A couple of months later, I saw a Mac SE. Fooled around with it a bit, and actually understood what the heck I was doing. I know that this was for me, and I immediately bought a Mac Plus. Been stuck on 'em ever since.



Nov 1, 2014
skokie Illinois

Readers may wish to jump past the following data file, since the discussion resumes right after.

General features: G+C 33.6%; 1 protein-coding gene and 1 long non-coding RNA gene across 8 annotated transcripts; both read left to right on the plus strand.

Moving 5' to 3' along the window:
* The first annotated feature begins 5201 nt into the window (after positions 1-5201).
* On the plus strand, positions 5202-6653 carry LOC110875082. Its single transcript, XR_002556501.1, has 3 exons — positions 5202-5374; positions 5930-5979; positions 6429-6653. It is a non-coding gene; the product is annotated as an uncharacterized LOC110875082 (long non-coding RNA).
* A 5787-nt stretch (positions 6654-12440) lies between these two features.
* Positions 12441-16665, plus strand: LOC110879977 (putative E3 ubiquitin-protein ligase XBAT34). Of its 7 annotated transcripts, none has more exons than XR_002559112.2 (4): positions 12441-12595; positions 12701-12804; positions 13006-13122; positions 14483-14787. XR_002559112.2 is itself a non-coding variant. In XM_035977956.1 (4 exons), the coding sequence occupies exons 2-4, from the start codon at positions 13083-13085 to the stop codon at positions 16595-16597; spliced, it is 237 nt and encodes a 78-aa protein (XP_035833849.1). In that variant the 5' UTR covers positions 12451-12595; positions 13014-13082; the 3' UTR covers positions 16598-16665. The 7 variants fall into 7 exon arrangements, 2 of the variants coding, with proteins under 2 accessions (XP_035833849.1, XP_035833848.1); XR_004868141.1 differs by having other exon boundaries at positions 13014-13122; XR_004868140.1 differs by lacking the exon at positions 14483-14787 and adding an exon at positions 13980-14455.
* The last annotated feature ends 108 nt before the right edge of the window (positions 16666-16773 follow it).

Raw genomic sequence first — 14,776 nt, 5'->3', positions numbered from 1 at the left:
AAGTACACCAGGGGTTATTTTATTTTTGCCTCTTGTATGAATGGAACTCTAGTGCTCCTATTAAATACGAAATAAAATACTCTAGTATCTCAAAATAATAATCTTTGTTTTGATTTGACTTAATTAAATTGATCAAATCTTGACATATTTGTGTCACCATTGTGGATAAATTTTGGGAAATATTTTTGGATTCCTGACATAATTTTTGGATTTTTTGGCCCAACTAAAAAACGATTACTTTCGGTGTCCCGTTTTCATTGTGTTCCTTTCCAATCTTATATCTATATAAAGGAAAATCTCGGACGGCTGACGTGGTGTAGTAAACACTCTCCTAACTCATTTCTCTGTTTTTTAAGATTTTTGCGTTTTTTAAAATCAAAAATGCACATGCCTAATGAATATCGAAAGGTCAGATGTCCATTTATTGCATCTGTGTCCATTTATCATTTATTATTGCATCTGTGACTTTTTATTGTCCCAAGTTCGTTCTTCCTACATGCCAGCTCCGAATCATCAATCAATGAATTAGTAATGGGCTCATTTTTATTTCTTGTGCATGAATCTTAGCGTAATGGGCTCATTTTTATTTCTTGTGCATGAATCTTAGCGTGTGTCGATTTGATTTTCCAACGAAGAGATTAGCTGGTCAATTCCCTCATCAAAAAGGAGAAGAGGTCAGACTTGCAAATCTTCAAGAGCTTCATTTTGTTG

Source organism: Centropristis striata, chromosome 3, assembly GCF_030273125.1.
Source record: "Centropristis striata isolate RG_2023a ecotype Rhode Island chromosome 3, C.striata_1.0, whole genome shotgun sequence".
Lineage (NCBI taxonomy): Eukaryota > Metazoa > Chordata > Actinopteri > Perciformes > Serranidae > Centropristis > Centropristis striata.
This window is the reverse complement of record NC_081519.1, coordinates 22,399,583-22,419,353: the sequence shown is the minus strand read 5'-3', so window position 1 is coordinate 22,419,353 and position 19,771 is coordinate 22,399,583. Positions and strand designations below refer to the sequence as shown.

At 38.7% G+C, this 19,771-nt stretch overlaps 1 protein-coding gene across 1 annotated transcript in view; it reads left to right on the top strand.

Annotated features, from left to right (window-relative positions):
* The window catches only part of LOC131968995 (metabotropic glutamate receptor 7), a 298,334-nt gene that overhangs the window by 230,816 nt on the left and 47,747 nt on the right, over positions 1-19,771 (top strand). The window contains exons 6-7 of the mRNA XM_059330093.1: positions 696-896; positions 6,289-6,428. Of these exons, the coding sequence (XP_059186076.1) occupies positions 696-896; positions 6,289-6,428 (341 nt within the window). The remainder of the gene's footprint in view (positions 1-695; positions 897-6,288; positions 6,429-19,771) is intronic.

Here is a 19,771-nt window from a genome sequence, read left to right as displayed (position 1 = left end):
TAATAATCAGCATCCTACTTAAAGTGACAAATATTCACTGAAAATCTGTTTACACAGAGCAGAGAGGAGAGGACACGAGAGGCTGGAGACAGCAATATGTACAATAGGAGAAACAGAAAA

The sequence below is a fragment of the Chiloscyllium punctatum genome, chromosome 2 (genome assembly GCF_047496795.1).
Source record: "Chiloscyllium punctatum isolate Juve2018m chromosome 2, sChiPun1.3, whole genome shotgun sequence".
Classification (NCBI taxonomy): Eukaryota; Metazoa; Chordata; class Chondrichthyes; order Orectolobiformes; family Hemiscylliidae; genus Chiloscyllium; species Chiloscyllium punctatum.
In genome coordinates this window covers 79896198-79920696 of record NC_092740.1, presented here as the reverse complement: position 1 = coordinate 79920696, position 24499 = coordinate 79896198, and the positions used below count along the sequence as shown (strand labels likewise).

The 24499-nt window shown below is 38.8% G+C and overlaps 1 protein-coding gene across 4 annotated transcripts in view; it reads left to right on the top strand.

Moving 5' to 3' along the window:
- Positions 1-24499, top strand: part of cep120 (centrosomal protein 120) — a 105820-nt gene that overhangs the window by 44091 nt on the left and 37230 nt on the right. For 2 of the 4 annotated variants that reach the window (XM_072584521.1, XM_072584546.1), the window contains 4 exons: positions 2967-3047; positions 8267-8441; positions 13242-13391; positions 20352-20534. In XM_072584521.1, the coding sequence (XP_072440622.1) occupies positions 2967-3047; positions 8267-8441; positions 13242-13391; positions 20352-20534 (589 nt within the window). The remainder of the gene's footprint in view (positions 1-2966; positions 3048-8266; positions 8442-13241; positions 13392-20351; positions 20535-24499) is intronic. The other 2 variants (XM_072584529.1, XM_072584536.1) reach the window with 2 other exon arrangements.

I got involved with the Mac when windows vista came out, I bought a brand new dell laptop with windows vista home premium on it, since I am a severe weather storm chaser and the main weather radar program only runs on windows.... brought it to my local Starbucks to set it up and start using it. that laptop was an absolute disaster, constant crashes.... I had to send a fairly long email to some of my storm chase team members and I would just about get thru typing it and the miserable thing would crash and loose everything. went thru that for about 2 hours and took it back to the store. the tech there played with it and said it should be ok now. took it home didn't touch it at all that night, the next morning I took it and again tried using it with the same results. took it back again to the store at which time the store manager told me well it is because you only have 2 gb of ram and vista needs much more. I said I just bought it here the night before and the salesman told me it would suit my needs which it obviously does not so fix it. he then stated well it will be another $100.00 or so to fix it since I will have to buy the replacement ram. I told him forget about it I will deal with this pile of crap but don't ever plan on seeing me again for anything. went back to the Starbucks that afternoon and attempted to use that pos laptop when my friend who had a iBook g4 came it and I was watching how easy he was able to do what he wanted to with it, asked him what it was and he told me it is an Apple iBook g4. he said looks like you are having problems with your laptop, told him yeah it is a pos that I just bought yesterday and it is pure crap. he let me use his iBook to send my email, worked absolutely perfect and although it was a g4 it seemed faster than my dell. then I noticed he took out another white apple laptop and was using that.... asked him what he was using, he said it is a new MacBook with the intel processor. I asked him what he was going to do with the iBook since he has the new laptop and he said well I guess I could sell it to you, I just bought a new battery and ac adapter for it so I have to get $150 for it. I said ok wait here went to the atm machine and bought it from him that night and used it for about 3 months until it was stolen out of my truck when I went in to pay for the gas. I then got a 2007-2008 white MacBook core 2 duo with 4gb of ram used that for a year and now have my 2011 MacBook Pro with the i7 processor and 4gb of ram and enjoy using a computer again. Still have to use a windows laptop when out chasing storms, but I have a Lenovo Thinkpad for that and it works ok enough for weather radar and models and very light email and web browsing but by far prefer to use my MacBook Pro and don't think I will ever enjoy using a windows laptop or desktop again. Apple has me hooked for life